"The sea, once it casts its spell, holds one in
its net of wonder forever."—Jacques Cousteau

October 22, 2015

Pacific Coast Lighthouse

"Man must behave like a lighthouse; he must shine day and night for the goodness of everyman." ―Mehmet Murat ildan

One of the things we like looking for when we are cruising are lighthouses. We don’t go out of our way to find them but we do enjoy them when we are close. Some lighthouses are easier to see from land and some can only be seen from the water. The west coast has a lot of interesting lighthouses; unfortunately we missed a few we were close to because of fog, restricted access or time. We covered 3000 miles on our Pacific coast adventure, that’s about the same or even more than some of our entire cruising seasons. It’s amazing how much of the countryside you can cover in one day when you travel by car compared to a slow boat, but when we travel on the boat we absorb so much more…we have more time to soak it all in. This was a fun adventure, but I think I prefer traveling on our boat. That way no matter where we are…we’re home.

We've seen 200 lighthouses while we've cruised the coast of the United States, Canada and the Bahamas. You can see those pictures at this link.

The Yaquina Head Light, also known early in its existence as the Cape Foulweather Lighthouse was built in 1871 and opened in 1873. It’s located near Newport, OR. The tower stands 93 feet tall and is the tallest lighthouse in Oregon. It was built in Paris and shipped to Oregon.
The Yaquina Bay Light was built in 1871 soon after the founding of the city of Newport, Oregon. It’s located on the north side of Yaquina Bay. Newport was the most populated port between Puget Sound and San Francisco at the time.  The light was active for only three years due to the establishment of the Yaquina Head Light in 1873 which is located 3 miles north of Yaquina Bay. 
Cleft of the Rock Light is a privately owned lighthouse located 1.8 miles south of Yachats on Cape Perpetua, it marks the spot for vessels sailing the coast between Coos Bay and Yaquina Bay. It was built in 1976 by former lighthouse keeper and noted maritime historian Jim Gibbs, Cleft of the Rock Lighthouse takes its name from the hymn by Fanny J. Crosby, “He Hideth My Soul in the Cleft of the Rock,” which is based on Exodus 33:22.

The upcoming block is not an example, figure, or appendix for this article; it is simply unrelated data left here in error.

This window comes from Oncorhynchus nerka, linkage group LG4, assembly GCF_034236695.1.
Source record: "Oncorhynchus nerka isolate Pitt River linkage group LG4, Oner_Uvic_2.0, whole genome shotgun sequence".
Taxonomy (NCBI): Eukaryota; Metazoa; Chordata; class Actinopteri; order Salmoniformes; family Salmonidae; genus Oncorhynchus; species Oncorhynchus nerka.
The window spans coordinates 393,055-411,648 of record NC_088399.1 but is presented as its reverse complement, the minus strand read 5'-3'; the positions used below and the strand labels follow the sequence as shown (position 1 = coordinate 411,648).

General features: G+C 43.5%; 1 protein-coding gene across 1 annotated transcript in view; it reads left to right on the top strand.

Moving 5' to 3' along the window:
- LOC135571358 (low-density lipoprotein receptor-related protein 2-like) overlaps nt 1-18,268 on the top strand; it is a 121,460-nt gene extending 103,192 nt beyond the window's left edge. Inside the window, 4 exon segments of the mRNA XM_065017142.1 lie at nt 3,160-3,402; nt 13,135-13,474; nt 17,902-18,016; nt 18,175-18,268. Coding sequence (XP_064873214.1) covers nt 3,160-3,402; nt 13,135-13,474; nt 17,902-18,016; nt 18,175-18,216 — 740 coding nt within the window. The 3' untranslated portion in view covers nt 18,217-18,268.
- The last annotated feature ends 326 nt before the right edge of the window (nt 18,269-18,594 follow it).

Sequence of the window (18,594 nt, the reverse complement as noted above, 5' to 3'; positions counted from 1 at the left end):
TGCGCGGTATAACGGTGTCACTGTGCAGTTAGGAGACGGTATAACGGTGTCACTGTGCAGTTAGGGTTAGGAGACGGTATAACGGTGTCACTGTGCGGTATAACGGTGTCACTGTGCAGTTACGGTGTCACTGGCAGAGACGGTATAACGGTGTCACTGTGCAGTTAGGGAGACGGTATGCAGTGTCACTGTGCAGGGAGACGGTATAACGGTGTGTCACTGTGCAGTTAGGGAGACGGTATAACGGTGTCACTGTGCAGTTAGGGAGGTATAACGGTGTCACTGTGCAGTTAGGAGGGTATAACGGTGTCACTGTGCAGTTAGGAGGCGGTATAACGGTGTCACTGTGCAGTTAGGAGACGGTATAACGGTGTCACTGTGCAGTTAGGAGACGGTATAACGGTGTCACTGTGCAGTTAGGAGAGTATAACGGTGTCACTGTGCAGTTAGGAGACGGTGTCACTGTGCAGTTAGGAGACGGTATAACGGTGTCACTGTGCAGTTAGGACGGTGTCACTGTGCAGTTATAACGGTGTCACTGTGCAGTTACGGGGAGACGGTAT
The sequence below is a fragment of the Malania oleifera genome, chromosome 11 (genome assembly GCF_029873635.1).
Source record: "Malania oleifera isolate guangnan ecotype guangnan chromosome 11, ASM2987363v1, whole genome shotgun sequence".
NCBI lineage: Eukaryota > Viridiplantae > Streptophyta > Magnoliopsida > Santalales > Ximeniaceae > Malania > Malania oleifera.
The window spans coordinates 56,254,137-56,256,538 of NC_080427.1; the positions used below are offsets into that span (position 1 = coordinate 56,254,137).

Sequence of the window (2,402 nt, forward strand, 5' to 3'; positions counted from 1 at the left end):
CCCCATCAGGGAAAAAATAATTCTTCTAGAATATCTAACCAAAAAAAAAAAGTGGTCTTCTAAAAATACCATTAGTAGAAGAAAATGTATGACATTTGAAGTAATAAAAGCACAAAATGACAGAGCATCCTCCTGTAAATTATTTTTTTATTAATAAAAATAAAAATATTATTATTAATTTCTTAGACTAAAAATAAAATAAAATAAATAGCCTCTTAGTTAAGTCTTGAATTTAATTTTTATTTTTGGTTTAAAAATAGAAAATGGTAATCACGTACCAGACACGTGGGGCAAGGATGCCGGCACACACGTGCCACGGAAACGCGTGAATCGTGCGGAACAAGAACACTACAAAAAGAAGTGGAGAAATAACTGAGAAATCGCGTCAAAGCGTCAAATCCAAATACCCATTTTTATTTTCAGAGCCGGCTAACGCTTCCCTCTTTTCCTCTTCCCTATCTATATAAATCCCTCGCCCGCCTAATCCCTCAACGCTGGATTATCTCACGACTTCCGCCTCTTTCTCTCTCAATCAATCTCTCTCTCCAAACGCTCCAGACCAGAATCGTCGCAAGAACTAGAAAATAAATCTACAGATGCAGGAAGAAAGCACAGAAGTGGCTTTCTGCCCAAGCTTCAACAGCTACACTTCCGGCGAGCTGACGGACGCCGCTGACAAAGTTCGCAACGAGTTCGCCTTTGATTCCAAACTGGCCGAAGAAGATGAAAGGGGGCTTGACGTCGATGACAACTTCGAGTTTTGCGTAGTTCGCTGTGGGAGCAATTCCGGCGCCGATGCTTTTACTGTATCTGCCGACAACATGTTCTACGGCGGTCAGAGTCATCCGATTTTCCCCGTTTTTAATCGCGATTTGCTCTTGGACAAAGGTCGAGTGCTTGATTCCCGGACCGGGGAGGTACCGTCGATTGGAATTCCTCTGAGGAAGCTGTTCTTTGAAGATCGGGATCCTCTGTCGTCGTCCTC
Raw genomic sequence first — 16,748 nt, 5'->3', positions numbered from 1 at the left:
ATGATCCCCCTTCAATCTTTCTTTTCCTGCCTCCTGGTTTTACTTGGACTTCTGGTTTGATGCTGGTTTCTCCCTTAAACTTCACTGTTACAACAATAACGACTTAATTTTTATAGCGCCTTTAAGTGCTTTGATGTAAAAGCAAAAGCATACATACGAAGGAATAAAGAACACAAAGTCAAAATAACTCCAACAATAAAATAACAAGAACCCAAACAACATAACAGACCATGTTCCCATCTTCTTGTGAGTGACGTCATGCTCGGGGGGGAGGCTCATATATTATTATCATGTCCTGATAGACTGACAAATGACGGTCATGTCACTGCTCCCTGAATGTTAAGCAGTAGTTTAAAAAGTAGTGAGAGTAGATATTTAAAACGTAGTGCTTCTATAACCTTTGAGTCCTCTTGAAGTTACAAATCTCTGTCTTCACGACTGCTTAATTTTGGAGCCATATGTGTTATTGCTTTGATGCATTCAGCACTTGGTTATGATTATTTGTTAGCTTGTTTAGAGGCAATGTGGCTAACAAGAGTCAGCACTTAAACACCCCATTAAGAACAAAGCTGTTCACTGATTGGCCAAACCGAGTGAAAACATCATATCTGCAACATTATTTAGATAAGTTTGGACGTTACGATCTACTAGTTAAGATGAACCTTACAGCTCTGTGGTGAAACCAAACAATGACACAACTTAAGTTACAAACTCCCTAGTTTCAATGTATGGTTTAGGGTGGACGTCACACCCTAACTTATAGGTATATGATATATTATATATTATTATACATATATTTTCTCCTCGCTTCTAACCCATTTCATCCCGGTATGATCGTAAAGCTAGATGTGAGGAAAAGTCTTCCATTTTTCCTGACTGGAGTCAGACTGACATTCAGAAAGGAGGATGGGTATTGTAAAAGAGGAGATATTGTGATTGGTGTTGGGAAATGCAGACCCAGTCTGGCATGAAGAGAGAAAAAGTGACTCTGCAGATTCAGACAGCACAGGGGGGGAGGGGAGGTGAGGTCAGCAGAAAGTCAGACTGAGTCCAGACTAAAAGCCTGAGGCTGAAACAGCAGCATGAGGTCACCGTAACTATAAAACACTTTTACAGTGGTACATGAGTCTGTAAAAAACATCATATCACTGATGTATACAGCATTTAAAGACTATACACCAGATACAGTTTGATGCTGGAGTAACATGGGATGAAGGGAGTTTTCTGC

Heceta Head Lighthouse is a working lighthouse built in 1894. It sits 205 feet above the ocean and the light can be seen from 21 miles out to sea. It's the brightest light on the Oregon coast and said to be the most photographed lighthouse in the United States. It’s located 13 miles south of Yachats, OR and 13 miles north of Florence, OR. 
The Umpqua River Light was built in 1892 and first lit in 1894. It is located at the mouth of the Umpqua River on Winchester Bay, OR. 
Coquille River Light was built in 1895 located near Bandon, OR.  It's located in Bullards Beach State Park at the end of the beach access road. 
Cape Blanco Light was built in 1870 and located on Cape Blanco, near Port Orford, OR. It stands on Oregon’s farthest west point of land and is the oldest lighthouse continually operating in Oregon. 
After modern counterparts replaced the original fog bell and Fresnel lens at Trinidad Head Lighthouse in 1947, the Coast Guard donated the historic artifacts to the Trinidad Civic Club for display in a planned memorial park overlooking Trinidad Bay, CA. In 1949 the club built a concrete Trinidad Memorial Lighthouse which is an accurate replica of the original Trinidad Head Lighthouse.
Table Bluff Lighthouse was built in 1892 and is located on Table Bluff just south of Humboldt Bay close to Eureka, CA 
Fisherman's Memorial in Eureka, CA
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